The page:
Special allowance for work during normal hours can be included in the minimum wage

On 12 January 2016, the Higher Labour Court Berlin-Brandenburg (Landesarbeitsgericht, LAG) ruled (docket number 19 Sa 1851/15) that whether or not a special allowance has to be paid in addition to the minimum wage, depends on the reason for the special allowance. If the special allowance is paid for the regular work which an employee has to perform, the minimum wage can be calculated including the special allowance.

In the case at hand, an employee earned less than EUR 8.50 (the current minimum wage in Germany), as the contractual hourly wage. In addition to that, she was entitled to two annual special allowances, to be paid out equally over twelve months (i.e. one twelfth per month). These special allowances together with her contractual hourly wage would be higher than the minimum wage. The plaintiff claimed that her contractual hourly wage should be raised to EUR 8.50 and that the special allowances should be paid additionally. She also claimed night shift remuneration to be calculated based on the minimum wage and not on her lower contractual hourly wage.

The Higher Labour Court denied the claim regarding the special allowances for work during regular hours, but accepted it regarding the night shift work. The special allowance is due in respect of the plaintiffs regular work and therefore is part of the minimum wage. Special allowance for night shift has to be calculated based on the minimum wage, according to the Higher Labour Court based on sec. 6 para. 5 Working Hours Act (Arbeitszeitgesetz, ArbZG).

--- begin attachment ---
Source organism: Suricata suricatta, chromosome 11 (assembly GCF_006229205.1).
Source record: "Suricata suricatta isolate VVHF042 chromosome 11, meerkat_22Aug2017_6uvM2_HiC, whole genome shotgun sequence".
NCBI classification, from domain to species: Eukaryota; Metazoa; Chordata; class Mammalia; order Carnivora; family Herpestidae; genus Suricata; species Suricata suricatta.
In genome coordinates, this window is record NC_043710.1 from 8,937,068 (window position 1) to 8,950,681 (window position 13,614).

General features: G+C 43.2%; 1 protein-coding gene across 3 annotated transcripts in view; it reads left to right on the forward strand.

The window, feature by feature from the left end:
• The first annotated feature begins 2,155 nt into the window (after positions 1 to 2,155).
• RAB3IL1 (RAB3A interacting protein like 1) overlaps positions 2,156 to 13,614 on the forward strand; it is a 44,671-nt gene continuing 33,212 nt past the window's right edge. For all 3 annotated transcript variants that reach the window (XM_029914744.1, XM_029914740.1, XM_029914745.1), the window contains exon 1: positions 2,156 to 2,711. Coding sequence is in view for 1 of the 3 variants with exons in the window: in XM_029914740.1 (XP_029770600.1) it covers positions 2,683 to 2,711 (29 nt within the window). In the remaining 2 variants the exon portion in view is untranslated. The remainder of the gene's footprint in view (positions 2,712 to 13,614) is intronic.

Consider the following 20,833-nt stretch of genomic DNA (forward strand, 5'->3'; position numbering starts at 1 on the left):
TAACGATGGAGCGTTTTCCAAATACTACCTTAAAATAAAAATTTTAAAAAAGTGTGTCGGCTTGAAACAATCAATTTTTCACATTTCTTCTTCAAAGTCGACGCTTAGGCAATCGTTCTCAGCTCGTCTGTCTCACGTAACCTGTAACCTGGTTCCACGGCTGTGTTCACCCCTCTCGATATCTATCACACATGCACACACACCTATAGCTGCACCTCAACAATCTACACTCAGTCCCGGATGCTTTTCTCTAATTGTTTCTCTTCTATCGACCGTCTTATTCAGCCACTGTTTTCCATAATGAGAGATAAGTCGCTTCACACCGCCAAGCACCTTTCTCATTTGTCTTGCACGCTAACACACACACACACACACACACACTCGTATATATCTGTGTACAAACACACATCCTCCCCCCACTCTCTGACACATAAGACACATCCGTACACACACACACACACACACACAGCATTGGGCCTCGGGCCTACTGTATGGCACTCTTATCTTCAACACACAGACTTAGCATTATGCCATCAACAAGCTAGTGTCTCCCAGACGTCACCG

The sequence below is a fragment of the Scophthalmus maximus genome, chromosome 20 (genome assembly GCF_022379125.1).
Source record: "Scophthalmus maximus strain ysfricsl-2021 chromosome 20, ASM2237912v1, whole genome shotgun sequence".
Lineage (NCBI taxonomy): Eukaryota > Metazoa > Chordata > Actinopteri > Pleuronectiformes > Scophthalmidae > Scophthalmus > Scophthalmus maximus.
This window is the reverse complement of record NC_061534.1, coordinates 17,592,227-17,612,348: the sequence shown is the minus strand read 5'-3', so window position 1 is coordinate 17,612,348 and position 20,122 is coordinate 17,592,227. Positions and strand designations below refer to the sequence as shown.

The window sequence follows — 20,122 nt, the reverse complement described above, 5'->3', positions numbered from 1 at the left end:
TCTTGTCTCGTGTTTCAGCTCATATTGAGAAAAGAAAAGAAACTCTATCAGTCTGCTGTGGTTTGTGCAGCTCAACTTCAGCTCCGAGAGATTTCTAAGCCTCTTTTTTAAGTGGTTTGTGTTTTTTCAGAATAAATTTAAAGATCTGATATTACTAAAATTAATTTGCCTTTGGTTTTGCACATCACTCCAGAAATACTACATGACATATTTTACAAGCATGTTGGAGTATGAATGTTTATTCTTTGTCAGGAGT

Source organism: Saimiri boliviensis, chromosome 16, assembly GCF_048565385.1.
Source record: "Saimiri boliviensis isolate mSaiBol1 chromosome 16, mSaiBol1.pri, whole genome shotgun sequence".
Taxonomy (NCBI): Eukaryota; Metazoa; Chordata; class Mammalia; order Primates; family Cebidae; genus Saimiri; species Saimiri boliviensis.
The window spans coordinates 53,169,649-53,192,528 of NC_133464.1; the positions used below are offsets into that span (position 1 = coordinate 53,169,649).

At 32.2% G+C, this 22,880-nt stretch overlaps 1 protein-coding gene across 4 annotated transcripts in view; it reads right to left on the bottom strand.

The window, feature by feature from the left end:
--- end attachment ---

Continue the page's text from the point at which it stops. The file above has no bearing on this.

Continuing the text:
This decision reinforces case law in one of the key areas of the new Minimum Wage Law (Mindestlohngesetz, MiLoG): Which wage elements can be regarded as part of the minimum wage and which have to be paid additionally? On which basis are special allowances to be calculated? The Higher Labour Court´s decision improves legal security in this field which is essential for the economy. Due to its importance, the Higher Labour Court has permitted an appeal to the Federal Labour Court (Bundesarbeitsgericht, BAG).